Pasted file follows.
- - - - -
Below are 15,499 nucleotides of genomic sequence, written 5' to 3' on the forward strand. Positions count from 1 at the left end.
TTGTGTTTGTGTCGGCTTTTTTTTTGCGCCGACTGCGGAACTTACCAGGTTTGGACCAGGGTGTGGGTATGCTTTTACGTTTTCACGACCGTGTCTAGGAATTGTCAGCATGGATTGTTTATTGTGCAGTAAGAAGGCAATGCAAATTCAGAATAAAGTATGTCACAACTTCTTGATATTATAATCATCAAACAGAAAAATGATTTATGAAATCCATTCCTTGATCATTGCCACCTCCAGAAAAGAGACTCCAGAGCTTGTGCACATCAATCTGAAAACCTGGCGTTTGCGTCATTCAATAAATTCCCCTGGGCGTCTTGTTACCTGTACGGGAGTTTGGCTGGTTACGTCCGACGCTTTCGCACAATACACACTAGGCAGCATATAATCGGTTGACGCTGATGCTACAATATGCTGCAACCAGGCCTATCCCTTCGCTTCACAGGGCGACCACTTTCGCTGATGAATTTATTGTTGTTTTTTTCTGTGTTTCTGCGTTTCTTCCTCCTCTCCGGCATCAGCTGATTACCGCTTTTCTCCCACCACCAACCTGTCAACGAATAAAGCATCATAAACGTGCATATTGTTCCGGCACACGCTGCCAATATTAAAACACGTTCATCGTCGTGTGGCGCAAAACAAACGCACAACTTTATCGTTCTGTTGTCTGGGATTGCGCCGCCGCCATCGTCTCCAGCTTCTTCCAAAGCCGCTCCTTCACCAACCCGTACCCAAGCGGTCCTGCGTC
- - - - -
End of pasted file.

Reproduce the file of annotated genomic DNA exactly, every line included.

Below are 15,499 nucleotides of genomic sequence, written 5' to 3' on the forward strand. Positions count from 1 at the left end.
TTGTGTTTGTGTCGGCTTTTTTTTTGCGCCGACTGCGGAACTTACCAGGTTTGGACCAGGGTGTGGGTATGCTTTTACGTTTTCACGACCGTGTCTAGGAATTGTCAGCATGGATTGTTTATTGTGCAGTAAGAAGGCAATGCAAATTCAGAATAAAGTATGTCACAACTTCTTGATATTATAATCATCAAACAGAAAAATGATTTATGAAATCCATTCCTTGATCATTGCCACCTCCAGAAAAGAGACTCCAGAGCTTGTGCACATCAATCTGAAAACCTGGCGTTTGCGTCATTCAATAAATTCCCCTGGGCGTCTTGTTACCTGTACGGGAGTTTGGCTGGTTACGTCCGACGCTTTCGCACAATACACACTAGGCAGCATATAATCGGTTGACGCTGATGCTACAATATGCTGCAACCAGGCCTATCCCTTCGCTTCACAGGGCGACCACTTTCGCTGATGAATTTATTGTTGTTTTTTTCTGTGTTTCTGCGTTTCTTCCTCCTCTCCGGCATCAGCTGATTACCGCTTTTCTCCCACCACCAACCTGTCAACGAATAAAGCATCATAAACGTGCATATTGTTCCGGCACACGCTGCCAATATTAAAACACGTTCATCGTCGTGTGGCGCAAAACAAACGCACAACTTTATCGTTCTGTTGTCTGGGATTGCGCCGCCGCCATCGTCTCCAGCTTCTTCCAAAGCCGCTCCTTCACCAACCCGTACCCAAGCGGTCCTGCGTC